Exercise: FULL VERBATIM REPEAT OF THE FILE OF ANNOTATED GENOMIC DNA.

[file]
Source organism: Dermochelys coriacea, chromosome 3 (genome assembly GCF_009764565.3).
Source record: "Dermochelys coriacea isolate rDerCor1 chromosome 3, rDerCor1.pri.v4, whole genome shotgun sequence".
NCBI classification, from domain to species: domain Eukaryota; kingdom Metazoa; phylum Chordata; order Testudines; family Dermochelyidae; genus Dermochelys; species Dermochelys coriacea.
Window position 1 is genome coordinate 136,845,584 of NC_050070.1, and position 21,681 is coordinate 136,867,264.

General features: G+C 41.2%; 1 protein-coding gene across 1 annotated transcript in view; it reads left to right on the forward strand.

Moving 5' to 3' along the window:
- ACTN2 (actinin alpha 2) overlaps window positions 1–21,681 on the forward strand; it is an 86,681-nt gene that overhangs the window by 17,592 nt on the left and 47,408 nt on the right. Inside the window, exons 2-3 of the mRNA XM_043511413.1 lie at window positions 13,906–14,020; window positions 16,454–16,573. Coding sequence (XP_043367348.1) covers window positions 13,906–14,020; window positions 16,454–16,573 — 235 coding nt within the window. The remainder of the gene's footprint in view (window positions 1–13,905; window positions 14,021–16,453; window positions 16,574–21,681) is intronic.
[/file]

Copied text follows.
Source organism: Dermochelys coriacea, chromosome 3 (genome assembly GCF_009764565.3).
Source record: "Dermochelys coriacea isolate rDerCor1 chromosome 3, rDerCor1.pri.v4, whole genome shotgun sequence".
NCBI classification, from domain to species: domain Eukaryota; kingdom Metazoa; phylum Chordata; order Testudines; family Dermochelyidae; genus Dermochelys; species Dermochelys coriacea.
Window position 1 is genome coordinate 136,845,584 of NC_050070.1, and position 21,681 is coordinate 136,867,264.

General features: G+C 41.2%; 1 protein-coding gene across 1 annotated transcript in view; it reads left to right on the forward strand.

Moving 5' to 3' along the window:
- ACTN2 (actinin alpha 2) overlaps window positions 1–21,681 on the forward strand; it is an 86,681-nt gene that overhangs the window by 17,592 nt on the left and 47,408 nt on the right. Inside the window, exons 2-3 of the mRNA XM_043511413.1 lie at window positions 13,906–14,020; window positions 16,454–16,573. Coding sequence (XP_043367348.1) covers window positions 13,906–14,020; window positions 16,454–16,573 — 235 coding nt within the window. The remainder of the gene's footprint in view (window positions 1–13,905; window positions 14,021–16,453; window positions 16,574–21,681) is intronic.